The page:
Some people use affect theory to challenge the notion that religion is inextricably linked to belief and language, proposing instead that body and affect are more primary. It’s good to affirm bodies, feeling, emotions, affects, but that isn’t the way to do it. It’s a red herring, challenging a notion about belief that nobody really believes (i.e., the notion that religion is inextricably linked to language and belief). Continue reading
I find it useful to think with Hunter S. Thompson about a few things, especially fear, loathing, and drugs. This seems instructive for thinking about the status of psychedelics in New Religious Movements (NRMs). I’m interested in thinking about different kinds of fear and loathing that are experienced by practitioners of New Religious Movements who use psychedelic drugs, including an analysis of the psychedelic spirituality implicit in Thompson’s Fear and Loathing in Las Vegas (1972), a cult classic among psychedelic enthusiasts. Like drugs, feelings of fear and loathing can have beneficial or harmful effects depending on the context. The systemic suppression of psychedelics perpetuates harmful cycles of fear and loathing, but in contexts of religious experiences, psychedelics can facilitate inspiring and integrative engagements with fear and loathing. Continue reading
[The following is a proposal for a paper in a panel on new materialism and its significance for religion, affect, and emotion in the Anthropocene.]
Articulating multifarious ways that agency is distributed across all things—human and nonhuman—various theoretical schools are emerging that move beyond the anthropocentrism for which affective agency is solely or most fully embodied in humans. Including (but not limited to) new materialism, speculative realism, object-oriented ontology (OOO), and actor-network theory (ANT), each of these schools affirms the vibrant dynamics and unique capacities of nonhumans. They are particularly timely insofar as they address the challenges of the emerging geological epoch, the Anthropocene—a time when human actions, magnified by technoscientific media, are so pervasively intertwined with Earth’s systems that it is becoming increasingly superfluous to attempt to neatly separate humans from nonhumans. Among these new schools, object-oriented approaches stand out for their provocative claim that adequate theories must focus on objects—things. That contrasts starkly with more common theoretical orientations toward relations, processes, events, networks, biopower, and material conditions.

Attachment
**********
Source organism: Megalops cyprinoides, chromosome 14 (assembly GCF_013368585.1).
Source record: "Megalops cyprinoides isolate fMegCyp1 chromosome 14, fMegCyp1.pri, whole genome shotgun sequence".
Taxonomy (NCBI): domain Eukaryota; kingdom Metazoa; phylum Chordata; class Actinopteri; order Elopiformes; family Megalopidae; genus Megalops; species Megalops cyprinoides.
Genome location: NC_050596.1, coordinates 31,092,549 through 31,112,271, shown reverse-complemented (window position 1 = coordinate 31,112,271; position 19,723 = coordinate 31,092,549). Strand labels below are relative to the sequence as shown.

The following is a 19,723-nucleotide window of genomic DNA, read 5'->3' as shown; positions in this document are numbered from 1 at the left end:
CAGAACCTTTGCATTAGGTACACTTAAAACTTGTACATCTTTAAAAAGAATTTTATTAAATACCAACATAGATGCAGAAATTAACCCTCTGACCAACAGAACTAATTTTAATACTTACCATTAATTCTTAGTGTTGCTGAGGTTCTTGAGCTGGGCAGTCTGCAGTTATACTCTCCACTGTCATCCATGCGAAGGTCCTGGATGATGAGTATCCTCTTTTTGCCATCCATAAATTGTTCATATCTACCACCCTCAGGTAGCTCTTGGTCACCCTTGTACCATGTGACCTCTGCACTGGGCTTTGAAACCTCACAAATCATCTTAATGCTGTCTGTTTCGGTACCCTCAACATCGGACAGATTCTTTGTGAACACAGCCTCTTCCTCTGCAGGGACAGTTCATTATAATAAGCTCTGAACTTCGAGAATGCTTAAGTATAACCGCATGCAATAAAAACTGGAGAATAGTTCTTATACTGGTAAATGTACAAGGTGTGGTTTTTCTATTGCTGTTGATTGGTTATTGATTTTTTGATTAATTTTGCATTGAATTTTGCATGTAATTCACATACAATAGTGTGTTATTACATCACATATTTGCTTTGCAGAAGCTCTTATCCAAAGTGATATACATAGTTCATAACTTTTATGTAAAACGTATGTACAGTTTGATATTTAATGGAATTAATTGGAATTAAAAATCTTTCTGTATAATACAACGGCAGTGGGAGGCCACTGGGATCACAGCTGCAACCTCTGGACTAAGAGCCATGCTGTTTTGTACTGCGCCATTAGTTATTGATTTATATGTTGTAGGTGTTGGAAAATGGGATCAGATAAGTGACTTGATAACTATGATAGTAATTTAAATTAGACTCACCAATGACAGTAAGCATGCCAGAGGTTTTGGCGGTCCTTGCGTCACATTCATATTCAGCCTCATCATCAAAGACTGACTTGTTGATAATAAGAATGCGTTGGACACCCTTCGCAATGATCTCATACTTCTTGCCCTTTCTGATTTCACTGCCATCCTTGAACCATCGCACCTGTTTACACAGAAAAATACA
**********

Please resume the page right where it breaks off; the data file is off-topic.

This paper provides an object-oriented account of affect in the Anthropocene, drawing specifically on Timothy Morton’s (hyper)object-oriented ontology and his claims that the Anthropocene is the age of ecology without nature and the age of animism without animism, that is, animism “under erasure” (sous rature). To facilitate an exploratory engagement with animistic affects in the Anthropocene, this paper presents Morton’s conception of objects, elucidating his relationship with new materialism, speculative realism, and ANT, and indicating how one can develop an intimate feeling for a hyperobject like global climate change by attending to the lameness, weakness, and hypocrisy of coexistence in the Anthropocene.